The way rye always gives the starter a big boost is really interesting, although the still-cold weather meant that it was Saturday night before I could feed it up again. I decided to go for Jeffrey Hamelman’s 40% caraway rye, without caraway seeds because my client doesn’t much like bits in her bread. Which is why she doesn’t get bread as often as I bake, but that’s another story.
I’m not going to repeat the recipe and method here because other than omitting the caraway seeds I didn’t do anything to make it my own. Normally I don’t add the little bit of yeast that Hamelman’s sourdough loaves often call for, but this time I did, partly in order to be able to bake it on Sunday night. Rye doughs, even at only 40%, are often sticky and so I tend to work it by smooshing it along the counter with one hand and using a scraper in the other to bring it back together.
In addition to omitting the caraway seeds, I also began building the rye starter with 150 gm rather than 20 gm. The idea was to have enough left-over starter to try something else: crispbread. For this I turned to Dark Crisp Rye Bread in Dan Lepard’s The Handmade Loaf, another favourite book. Again, I’m not going to copy out the recipe. I hadn’t made quite enough extra starter, so I ended up reducing quantities to 75% overall. Rolling out the dough proved not nearly as awkward as I expected, probably because I followed the instructions to dredge it with rye flour. I even managed to make the whole thing almost rectangular. I suspect that if I really got into this I might try harder for neatness in future, but not this first time.
The loaf looked good coming out of the oven — I’ve developed a new scoring pattern that tends to elongate a round loaf, which I like — and the timing was perfect for the crispbread too. I’m not going to win any prizes for the regularity of my dimples, but they worked reasonably well, and after scoring the dough roughly into squares, into the oven it went “for 40-50 minutes, or until the upper surface is lightly tipped with golden patches against the grey rye crust”. And off I went, timer in hand, to do some other work, out of smelling range of the oven.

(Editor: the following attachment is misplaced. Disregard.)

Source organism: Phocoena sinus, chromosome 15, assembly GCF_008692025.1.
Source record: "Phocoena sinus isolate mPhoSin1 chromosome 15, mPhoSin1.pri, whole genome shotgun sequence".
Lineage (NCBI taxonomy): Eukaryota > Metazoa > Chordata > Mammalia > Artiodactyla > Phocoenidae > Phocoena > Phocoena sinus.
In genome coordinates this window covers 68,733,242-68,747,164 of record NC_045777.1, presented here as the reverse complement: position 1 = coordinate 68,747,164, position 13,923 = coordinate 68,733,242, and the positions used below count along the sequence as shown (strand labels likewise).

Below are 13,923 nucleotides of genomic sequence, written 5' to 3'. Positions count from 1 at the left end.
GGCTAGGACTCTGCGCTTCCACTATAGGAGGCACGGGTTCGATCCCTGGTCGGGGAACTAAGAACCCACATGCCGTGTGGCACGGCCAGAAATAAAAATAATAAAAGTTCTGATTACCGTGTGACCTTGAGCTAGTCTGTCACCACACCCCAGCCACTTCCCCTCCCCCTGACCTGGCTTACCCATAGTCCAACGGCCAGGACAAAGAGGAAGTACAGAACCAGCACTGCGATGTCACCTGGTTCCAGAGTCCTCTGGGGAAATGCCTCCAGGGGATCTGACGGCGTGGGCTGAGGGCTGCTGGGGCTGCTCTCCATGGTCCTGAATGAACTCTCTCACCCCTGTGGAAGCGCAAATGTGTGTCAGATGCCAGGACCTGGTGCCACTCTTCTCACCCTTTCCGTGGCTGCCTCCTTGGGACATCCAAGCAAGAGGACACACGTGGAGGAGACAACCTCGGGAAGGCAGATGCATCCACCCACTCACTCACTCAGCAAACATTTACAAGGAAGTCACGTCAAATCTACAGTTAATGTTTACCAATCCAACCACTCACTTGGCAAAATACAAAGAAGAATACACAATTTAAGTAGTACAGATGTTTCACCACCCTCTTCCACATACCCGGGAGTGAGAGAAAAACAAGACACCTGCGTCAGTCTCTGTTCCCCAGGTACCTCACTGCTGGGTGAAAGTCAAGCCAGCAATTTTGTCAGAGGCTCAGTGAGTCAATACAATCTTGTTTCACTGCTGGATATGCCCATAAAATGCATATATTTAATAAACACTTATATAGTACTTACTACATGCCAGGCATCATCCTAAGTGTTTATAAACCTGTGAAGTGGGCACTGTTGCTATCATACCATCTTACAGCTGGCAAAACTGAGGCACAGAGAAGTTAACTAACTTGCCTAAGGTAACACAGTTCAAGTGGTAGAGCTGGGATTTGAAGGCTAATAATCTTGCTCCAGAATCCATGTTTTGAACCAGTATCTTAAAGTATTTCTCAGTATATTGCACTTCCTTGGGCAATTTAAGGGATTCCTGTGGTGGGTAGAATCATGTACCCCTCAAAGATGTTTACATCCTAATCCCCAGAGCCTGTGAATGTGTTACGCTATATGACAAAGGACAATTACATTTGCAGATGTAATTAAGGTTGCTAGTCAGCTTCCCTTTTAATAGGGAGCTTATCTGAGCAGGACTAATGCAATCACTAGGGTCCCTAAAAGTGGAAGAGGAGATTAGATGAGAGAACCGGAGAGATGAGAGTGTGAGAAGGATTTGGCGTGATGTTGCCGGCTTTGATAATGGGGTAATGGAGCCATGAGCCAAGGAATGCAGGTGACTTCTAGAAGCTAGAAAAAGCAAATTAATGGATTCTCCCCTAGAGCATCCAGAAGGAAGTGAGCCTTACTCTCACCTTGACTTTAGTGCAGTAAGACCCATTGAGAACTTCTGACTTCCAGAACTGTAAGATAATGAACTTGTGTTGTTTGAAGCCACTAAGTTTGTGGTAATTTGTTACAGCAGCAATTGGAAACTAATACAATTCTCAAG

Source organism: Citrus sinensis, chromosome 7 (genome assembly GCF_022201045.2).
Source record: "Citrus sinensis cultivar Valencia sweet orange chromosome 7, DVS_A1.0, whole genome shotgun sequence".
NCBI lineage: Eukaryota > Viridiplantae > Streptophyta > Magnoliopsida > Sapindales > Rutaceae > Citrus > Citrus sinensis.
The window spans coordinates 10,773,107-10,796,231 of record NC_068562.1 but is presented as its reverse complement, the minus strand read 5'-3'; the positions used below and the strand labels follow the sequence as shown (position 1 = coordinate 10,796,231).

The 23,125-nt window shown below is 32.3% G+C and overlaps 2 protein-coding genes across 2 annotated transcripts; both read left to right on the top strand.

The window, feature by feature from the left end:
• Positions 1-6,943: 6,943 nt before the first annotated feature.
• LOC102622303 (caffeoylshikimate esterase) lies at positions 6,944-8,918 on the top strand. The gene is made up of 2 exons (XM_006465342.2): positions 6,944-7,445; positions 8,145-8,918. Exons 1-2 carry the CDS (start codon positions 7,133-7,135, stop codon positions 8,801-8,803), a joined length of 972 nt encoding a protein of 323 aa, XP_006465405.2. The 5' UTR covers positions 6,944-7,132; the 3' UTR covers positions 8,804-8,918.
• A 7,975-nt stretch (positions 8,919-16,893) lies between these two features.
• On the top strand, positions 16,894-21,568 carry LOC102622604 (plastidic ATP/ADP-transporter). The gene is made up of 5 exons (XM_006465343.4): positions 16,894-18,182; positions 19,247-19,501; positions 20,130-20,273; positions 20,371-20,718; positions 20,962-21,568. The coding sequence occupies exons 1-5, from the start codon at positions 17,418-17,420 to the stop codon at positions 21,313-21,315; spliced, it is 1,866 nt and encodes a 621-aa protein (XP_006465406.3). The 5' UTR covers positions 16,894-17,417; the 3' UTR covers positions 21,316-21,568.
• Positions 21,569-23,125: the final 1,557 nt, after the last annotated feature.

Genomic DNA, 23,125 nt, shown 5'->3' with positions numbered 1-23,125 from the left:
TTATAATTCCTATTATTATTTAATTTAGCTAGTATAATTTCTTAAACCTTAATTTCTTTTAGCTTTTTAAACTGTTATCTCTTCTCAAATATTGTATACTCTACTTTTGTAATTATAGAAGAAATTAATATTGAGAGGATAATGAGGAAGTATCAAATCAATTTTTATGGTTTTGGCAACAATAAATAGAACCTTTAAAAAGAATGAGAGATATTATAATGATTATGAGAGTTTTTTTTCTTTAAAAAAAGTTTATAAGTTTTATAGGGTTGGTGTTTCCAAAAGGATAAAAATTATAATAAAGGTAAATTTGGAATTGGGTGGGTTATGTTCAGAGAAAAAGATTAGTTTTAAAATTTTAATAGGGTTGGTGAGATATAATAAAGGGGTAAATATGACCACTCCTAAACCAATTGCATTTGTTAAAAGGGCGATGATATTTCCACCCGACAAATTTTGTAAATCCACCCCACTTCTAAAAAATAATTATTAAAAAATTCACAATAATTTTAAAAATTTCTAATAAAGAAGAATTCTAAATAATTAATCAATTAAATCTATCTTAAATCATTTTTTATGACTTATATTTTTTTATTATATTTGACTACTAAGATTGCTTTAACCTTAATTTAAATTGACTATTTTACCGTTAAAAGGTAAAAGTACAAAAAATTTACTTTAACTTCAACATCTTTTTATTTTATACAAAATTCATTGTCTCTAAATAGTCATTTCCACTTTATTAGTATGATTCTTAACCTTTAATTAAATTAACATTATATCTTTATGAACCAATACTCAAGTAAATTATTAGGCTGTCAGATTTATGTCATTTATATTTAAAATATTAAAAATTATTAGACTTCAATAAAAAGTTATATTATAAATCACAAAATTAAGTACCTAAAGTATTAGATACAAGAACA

Forty minutes later the oven greeted me with an acrid smell and even some smoke. The bread was charred, rather than merely crisp. It seemed so bad, I really was wondering whether there was a mistake in either the temperature or the time. Seems like I wasn’t the only one.
I’m adding in a comment about the Dark crisp rye bread as well (p. 167). I was very excited to try this as we love knackerbrod. Despite my initial misgivings about the temperature and the bake time (425 F for 40 – 50 minutes), knowing that the light rye flatbreads were a mere 400 F for all of 25 – 30 minutes, I went ahead and followed the instructions to the letter, as I usually do the first time around. What a mistake. 30 minutes into the process, the bread was burnt to a crisp. It was black in several places. Now as I mentioned I’ve had my oven re-calibrated twice and I do not have this problem with other books. So if you do buy the version out right now, go ahead and lower the temperature and bake time on that recipe, and don’t be afraid to tweak things ahead of time if they look a little off.
That’s actually strangely reassuring. I am not alone. In the end, the flavour of these crispbreads was rather good, making allowances for the bitterness of the burnt bits, and I will definitely be trying them again.
Whether that will be before the next entirely unpredictable Pasta Madre Day rolls around, I cannot say. And in its own strange way, the very unpredictability of Pasta Madre Day (there seems to have been one in December 2011, but no indication of whether it is annual, but roves around, like Easter, or happens only when people remember to do it) is at odds with baking with a natural leaven. You can’t just suddenly decide to make a sourdough loaf. You need to have a starter, and you need to feed it up before you begin to make your dough. Unless, of course, you keep a large amount fed all the time just in case, which strikes me as incredibly wasteful. So I’m confused. I didn’t need Pasta Madre Day to bless my baking. But I rather like the idea of my baking helping to contribute to a wider appreciation of the joy and satisfaction to be had from baking with natural leavens.
Maybe next time I (and Pasta Madre Day) will be better prepared.